Nivea Rings in the New Year with a New Look
New year, new look - for Nivea.
The 101-year-old skin-care brand has done a head-to-toe makeover with a focus on sustainability. Designer, Yves Béhar, from Fuseproject, created a new Nivea logo that serves as both a redesign and branding revision. The new logo will appear on all product packaging, which is itself in the process of being remade by Béhar and team. The entire product line - more than 1,600 stockkeeping items - will gradually be re-done through 2015.
It was a long overdue change. The company has grown and in the last couple of years, has pulled out of the makeup and hair-care categories and returned to it's core - skin care.
"We lost our Nivea-ness," Gusko admitted. "The landscape had changed, impacting us, and it was quite clear we had to do something on this one, and this was the ignition for starting this project of a new Nivea design language."
The revised logo takes Nivea back to its roots, emulating the iconic tin container, which contains the original skin cream. It is the last product still manufactured in Hamburg, sells 100 million units a year and has so far escaped the makeover. Beiersdorf would like to keep it that way but Béhar feels differently - one of the rare friendly disagreements between the partners.
Over the last two-and-a-half years, Béhar and his team visited Germany at least 30 times to meet with an internal design management group of 200 people from across Beiersdorf. They discussed everything from sales to packageing.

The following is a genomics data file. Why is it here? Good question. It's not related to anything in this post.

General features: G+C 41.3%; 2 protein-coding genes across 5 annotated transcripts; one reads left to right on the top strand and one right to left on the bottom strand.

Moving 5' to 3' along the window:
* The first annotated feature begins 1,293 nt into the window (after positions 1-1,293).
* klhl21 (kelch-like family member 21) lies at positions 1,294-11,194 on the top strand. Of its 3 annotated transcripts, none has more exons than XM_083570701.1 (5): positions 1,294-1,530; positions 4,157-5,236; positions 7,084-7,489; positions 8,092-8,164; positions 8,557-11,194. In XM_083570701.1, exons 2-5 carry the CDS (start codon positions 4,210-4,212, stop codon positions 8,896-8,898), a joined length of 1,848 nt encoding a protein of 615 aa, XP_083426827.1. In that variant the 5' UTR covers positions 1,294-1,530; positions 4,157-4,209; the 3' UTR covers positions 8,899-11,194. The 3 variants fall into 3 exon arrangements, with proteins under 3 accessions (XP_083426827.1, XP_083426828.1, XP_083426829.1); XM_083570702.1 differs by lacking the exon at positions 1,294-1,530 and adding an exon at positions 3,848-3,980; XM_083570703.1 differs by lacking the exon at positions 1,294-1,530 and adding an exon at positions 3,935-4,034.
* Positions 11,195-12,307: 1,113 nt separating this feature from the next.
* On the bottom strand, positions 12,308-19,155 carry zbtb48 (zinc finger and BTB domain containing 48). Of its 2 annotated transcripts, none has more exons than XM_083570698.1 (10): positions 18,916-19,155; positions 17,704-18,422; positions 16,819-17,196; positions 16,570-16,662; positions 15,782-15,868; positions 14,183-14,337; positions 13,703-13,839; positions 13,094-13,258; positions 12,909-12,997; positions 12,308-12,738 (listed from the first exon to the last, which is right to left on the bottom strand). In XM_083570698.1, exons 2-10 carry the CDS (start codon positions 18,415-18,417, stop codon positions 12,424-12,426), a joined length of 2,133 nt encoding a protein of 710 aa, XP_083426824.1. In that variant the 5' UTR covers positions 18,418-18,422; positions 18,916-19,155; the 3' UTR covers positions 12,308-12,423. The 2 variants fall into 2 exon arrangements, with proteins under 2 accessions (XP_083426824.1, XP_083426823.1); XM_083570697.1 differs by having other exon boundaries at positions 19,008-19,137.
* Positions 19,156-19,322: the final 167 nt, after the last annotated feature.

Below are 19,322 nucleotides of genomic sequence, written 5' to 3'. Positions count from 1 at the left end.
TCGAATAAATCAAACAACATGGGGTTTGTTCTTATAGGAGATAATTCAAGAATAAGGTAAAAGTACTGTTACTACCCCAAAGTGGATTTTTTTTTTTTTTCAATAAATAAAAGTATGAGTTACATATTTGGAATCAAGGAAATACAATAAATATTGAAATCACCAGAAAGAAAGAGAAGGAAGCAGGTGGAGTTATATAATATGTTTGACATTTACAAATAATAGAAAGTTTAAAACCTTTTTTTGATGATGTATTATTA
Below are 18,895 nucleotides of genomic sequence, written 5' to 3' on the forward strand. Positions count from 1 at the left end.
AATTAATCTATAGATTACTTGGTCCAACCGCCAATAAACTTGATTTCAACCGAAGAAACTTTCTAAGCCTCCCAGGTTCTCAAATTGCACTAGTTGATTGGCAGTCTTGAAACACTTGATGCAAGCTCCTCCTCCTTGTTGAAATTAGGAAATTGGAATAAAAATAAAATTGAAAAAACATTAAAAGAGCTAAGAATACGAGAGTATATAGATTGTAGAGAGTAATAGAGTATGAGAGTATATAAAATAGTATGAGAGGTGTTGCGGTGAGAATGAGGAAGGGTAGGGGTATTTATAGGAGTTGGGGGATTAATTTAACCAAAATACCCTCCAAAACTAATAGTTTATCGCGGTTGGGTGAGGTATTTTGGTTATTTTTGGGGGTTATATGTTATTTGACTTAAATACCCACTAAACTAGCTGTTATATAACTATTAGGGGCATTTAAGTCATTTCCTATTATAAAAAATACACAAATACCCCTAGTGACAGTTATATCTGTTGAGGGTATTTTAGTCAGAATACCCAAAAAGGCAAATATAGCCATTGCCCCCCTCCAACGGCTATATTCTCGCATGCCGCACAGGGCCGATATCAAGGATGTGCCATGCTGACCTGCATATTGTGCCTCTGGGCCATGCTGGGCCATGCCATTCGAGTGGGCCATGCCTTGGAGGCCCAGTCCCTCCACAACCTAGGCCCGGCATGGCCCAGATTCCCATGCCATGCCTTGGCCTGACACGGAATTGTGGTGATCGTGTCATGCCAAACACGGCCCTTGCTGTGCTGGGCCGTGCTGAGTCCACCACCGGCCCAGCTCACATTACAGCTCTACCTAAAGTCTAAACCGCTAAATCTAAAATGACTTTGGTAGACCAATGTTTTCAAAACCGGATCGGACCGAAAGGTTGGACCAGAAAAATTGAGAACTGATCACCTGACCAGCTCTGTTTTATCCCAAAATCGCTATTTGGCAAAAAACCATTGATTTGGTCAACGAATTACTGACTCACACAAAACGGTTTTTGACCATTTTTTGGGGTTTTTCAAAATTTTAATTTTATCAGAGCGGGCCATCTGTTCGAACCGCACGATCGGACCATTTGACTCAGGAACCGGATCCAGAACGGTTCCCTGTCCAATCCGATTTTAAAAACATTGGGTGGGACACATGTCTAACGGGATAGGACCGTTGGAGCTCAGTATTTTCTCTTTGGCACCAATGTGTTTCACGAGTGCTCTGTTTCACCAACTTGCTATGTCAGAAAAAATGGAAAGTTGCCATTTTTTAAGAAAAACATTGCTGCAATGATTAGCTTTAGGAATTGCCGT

"For me there was an element of being sort of respectful - about finding a place in time when Nivea was at its purest expression - and trying to do that again, trying to celebrate that," said Béhar.
The first of the packaging redo to be launched is the Nivea Body Milk. The new bottle resembles an old-fashioned milk bottle, hinting at the idea of nourishment, said Béhar.
These new bottle shapes also result in tighter packing, fewer shipping materials and optimized transportation. This has reduced the packing materials by 15% and label materials by 23%. Additionally, the number of shipping pallets will be reduced, and 585 tons of carbon dioxide emissions will be eliminated annually. Being environmentally friendly also saves money and appeals to emerging markets, which will be the source of an estimated 50 percent of the company's sales by 2015.